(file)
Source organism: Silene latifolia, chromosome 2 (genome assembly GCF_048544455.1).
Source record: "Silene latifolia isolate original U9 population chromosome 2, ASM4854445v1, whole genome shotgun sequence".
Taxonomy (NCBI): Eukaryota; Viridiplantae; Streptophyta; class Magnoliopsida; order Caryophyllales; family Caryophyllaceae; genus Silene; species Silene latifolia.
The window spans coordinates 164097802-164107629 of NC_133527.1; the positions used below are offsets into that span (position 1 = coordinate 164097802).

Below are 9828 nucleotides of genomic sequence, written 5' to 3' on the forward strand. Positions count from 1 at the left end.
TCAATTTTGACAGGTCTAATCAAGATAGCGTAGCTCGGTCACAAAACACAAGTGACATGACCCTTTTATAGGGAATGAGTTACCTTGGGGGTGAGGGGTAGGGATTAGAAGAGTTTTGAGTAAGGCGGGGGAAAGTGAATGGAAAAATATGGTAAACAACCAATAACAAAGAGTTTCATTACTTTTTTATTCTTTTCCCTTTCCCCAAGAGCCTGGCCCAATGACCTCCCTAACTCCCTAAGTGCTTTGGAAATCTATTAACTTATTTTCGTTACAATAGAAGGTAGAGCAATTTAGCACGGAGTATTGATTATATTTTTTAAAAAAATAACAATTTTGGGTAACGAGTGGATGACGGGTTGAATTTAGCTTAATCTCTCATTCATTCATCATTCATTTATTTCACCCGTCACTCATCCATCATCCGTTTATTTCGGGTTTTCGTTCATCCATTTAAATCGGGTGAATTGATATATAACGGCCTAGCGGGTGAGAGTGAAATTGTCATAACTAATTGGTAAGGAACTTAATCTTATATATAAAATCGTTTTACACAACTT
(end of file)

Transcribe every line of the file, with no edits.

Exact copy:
Source organism: Silene latifolia, chromosome 2 (genome assembly GCF_048544455.1).
Source record: "Silene latifolia isolate original U9 population chromosome 2, ASM4854445v1, whole genome shotgun sequence".
Taxonomy (NCBI): Eukaryota; Viridiplantae; Streptophyta; class Magnoliopsida; order Caryophyllales; family Caryophyllaceae; genus Silene; species Silene latifolia.
The window spans coordinates 164097802-164107629 of NC_133527.1; the positions used below are offsets into that span (position 1 = coordinate 164097802).

Below are 9828 nucleotides of genomic sequence, written 5' to 3' on the forward strand. Positions count from 1 at the left end.
TCAATTTTGACAGGTCTAATCAAGATAGCGTAGCTCGGTCACAAAACACAAGTGACATGACCCTTTTATAGGGAATGAGTTACCTTGGGGGTGAGGGGTAGGGATTAGAAGAGTTTTGAGTAAGGCGGGGGAAAGTGAATGGAAAAATATGGTAAACAACCAATAACAAAGAGTTTCATTACTTTTTTATTCTTTTCCCTTTCCCCAAGAGCCTGGCCCAATGACCTCCCTAACTCCCTAAGTGCTTTGGAAATCTATTAACTTATTTTCGTTACAATAGAAGGTAGAGCAATTTAGCACGGAGTATTGATTATATTTTTTAAAAAAATAACAATTTTGGGTAACGAGTGGATGACGGGTTGAATTTAGCTTAATCTCTCATTCATTCATCATTCATTTATTTCACCCGTCACTCATCCATCATCCGTTTATTTCGGGTTTTCGTTCATCCATTTAAATCGGGTGAATTGATATATAACGGCCTAGCGGGTGAGAGTGAAATTGTCATAACTAATTGGTAAGGAACTTAATCTTATATATAAAATCGTTTTACACAACTT